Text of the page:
According to a study, increase in PM2.5 by one microgram per cubic metre reduces life expectancy by three weeks, which implies that such alarming increases could chop off a significant portion of one’s healthy years.
How to tackle this menace?
- First step of acknowledging the problem has been done.
- Second step is to try to correctly frame the problem, which would mean getting good, timely information on the sources of pollution. But we do not have comprehensive source on Nationwide data on the sources of pollution.
- Third step will be to have a coordinated action on the issue. But currently, there is disjointed and localized action treating the symptoms rather than the disease.
- Lastly, a solution which is more environment-friendly should be incentivized.
 Tiger population increased
National assessment done by Ministry of Environment and Forests estimated 2,226 in 2014 than 1706 in 2010 well above 1411 in 2006
Steps humans should take
- Not to encroach their core habitats for breeding populations
- Ensure habitat connectivity for genetic exchange
- Crackdown on poaching of both tigers and prey
- Project Tiger is a tiger conservation programme launched in 1972 by the Government of India The project aims at ensuring a viable population of Bengal tigers in their natural habitats and also to protect them from extinction, and preserving areas of biological importance as a natural heritage forever represented as close as possible the diversity of ecosystems across the tiger’s distribution in the country
- 380 crore made available this year for improving conditions of tiger breeding in wildlife reserves in Madhya Pradesh, Chhattisgarh, Odisha, Assam, West Bengal and Jharkhand
India is hosting the 3rd Asia Ministerial Conference on Tiger Conservation
- Officials from 13 tiger-range countries converged here for discussions on tiger conservation
- Cambodia has asked for Tigers who are now functionally extinct in the south asian country, a formal request will be sent later
- Cambodia is trying to introduce Tigers into its eastern region
- The Ministry from Cambodia has asked for 6 female and 2 male Tigers
India’s concerns about Cambodia
- Key deer species who are source of food for the Tigers are absent from the eastern region of Cambodia
- Poaching is an issue in Cambodia, in India alone 26 Tigers have been killed in the last 3 months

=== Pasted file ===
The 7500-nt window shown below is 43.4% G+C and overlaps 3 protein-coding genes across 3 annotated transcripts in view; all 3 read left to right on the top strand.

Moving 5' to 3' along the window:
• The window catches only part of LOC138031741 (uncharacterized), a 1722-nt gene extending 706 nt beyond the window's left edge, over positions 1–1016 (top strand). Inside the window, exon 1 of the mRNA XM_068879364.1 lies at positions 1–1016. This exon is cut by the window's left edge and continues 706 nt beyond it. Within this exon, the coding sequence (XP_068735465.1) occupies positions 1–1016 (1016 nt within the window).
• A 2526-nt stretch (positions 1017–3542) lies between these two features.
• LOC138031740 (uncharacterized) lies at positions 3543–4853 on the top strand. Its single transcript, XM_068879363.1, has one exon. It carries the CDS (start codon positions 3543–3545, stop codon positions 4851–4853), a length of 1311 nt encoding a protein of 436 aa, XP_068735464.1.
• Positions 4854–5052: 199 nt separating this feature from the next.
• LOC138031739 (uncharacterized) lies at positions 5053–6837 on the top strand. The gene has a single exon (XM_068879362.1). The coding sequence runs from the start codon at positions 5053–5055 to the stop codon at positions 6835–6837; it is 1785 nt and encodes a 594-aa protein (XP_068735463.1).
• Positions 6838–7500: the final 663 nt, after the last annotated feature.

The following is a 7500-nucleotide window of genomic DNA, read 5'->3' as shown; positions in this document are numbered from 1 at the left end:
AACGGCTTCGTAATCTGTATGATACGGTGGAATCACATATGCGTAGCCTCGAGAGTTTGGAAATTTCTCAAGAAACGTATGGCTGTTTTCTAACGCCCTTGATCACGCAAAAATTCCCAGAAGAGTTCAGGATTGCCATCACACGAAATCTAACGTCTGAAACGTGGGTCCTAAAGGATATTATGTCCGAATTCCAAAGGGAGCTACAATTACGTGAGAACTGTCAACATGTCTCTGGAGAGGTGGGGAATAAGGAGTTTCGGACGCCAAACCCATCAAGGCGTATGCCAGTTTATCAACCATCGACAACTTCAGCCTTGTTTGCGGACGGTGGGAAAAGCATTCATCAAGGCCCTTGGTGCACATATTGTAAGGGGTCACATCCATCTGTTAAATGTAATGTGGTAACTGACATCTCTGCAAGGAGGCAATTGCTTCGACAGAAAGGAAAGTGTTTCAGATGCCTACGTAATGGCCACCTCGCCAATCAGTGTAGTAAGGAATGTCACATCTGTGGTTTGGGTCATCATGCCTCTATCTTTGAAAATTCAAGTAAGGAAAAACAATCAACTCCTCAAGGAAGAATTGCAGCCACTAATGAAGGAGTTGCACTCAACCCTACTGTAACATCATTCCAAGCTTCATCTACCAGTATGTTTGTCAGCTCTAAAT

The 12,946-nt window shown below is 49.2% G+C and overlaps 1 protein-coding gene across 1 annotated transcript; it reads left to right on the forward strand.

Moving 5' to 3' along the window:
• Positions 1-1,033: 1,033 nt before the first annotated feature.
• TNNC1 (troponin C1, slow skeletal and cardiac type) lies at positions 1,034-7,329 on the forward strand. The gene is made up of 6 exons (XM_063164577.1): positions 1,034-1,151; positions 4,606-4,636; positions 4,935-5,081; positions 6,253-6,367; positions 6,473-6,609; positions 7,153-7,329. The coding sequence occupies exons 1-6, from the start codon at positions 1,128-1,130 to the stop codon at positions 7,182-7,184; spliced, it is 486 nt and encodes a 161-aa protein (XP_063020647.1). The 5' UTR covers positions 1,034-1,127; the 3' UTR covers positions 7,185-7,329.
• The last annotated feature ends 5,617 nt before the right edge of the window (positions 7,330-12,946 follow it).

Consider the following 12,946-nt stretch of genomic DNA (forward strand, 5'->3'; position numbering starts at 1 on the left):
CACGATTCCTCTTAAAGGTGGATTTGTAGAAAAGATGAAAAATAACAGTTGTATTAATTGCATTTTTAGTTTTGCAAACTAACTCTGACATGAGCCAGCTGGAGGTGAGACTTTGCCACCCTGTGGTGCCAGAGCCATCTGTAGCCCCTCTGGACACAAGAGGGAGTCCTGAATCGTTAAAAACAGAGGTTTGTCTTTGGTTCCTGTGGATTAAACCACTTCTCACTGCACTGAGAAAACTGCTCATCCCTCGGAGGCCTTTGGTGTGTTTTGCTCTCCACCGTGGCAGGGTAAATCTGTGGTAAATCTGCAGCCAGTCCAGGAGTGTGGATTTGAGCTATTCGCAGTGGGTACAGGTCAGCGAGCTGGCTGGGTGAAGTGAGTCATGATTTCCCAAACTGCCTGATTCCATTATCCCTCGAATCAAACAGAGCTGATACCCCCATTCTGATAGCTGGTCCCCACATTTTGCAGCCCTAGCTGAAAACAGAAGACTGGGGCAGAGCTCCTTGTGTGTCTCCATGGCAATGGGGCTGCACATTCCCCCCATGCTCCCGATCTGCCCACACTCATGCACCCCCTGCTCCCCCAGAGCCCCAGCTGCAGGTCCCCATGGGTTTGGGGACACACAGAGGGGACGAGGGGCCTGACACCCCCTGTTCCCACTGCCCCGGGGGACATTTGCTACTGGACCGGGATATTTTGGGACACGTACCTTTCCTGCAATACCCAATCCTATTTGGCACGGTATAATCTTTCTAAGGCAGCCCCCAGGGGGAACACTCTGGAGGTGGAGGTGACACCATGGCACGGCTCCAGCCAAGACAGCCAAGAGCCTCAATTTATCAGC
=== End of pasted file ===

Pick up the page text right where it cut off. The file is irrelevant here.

World Wildlife Fund for Nature(WWF)
- Has hailed the initiatives as a success story for stepping up conservations for Tigers
- Also said Tigers from Nepal and India are best suited for the Cambodia’s dry forests
 Water-starved India looks West to revive its rivers
Ministry of Water Resources (MoWR) entered into various agreement with international countries
Agreement with German International Cooperation (GIZ)
- To clean Ganga
- Germany will contribute Rs.22.2 crore
- Provide technical consultancy to deal with industrial effluents in Uttarakhand before they enter the river
Government’s initiative to clean Ganga
- Namami Ganga – a 30,00 crore programme to clean Ganga and restore its flows by 2020
- 52 sewage treatment and effluent plants will be developed
- Skimmer at 11 places to muck out of the river system
Help in reviving aquatic life at the head of Ganga
Water purification and filtration technologies will be used to polluted water resources
Indian companies already use desalination technologies sourced from Israel
What is Namami Gange
An Integrated Ganga Conservation Mission called “Namami Gange”, developments of Ghats and beautification of River Fronts at Kedarnath, Haridwar, Kanpur, Varanasi, Allahabad, Patna and Delhi.
Aims of the programme
(i) Ensuring sustainable municipal sewage management
(ii) Managing sewage from Rural Areas
(iii) Managing Industrial discharge
(iv) Enforcing River Regulatory Zones on Ganga Banks
(v) Ensuring ecological rejuvenation by conservation of aquatic life and biodiversity
(vi) Promotion of Tourism and Shipping in a rational and sustainable manner
(vii) Knowledge Management on Ganga through Ganga Knowledge Centre
 Water levels in 91 major reservoirs alarmingly low
Water levels are very low in the country’s major reservoirs
Who publishes the data
Central Water Commission which comes under the Ministry of Water Resources releases a weekly data of the live storage of the 91 reservoirs of the country
What is Live storage
- Active or live storage is the portion of the reservoir that can be used for flood control, power production, navigation and downstream releases.
- Dead or inactive storage refers to water in a reservoir that cannot be drained by gravity through a dam’s outlet works, spillway or power plant intake and can only be pumped out. Dead storage allows sediments to settle, which improves water quality and also creates an area for fish during low levels.
What is the current Live Storage
- Report released on april 13, 2016, the live storage is 35.839 BCM( billion cubic meters) of the 91 reservoirs of the country
- It was 157.799 BCM in 2015
- The western and southern are most affected
- 27 reservoirs in Maharashtra and Gujarat in western regions have only 18% of the live storage left, it was 36% last year.
- 31 reservoirs in the southern region has only 15% left of the live storage capacity, it is the worst hit region
- The central and eastern regions have more than 30% of the live storage
- 3 reservoirs in Maharashtra and 1 in Andhra and Telangana are with no water left in their reservoir
Reason for depletion
Two years of very less rainfall has resulted in the low reservoir volume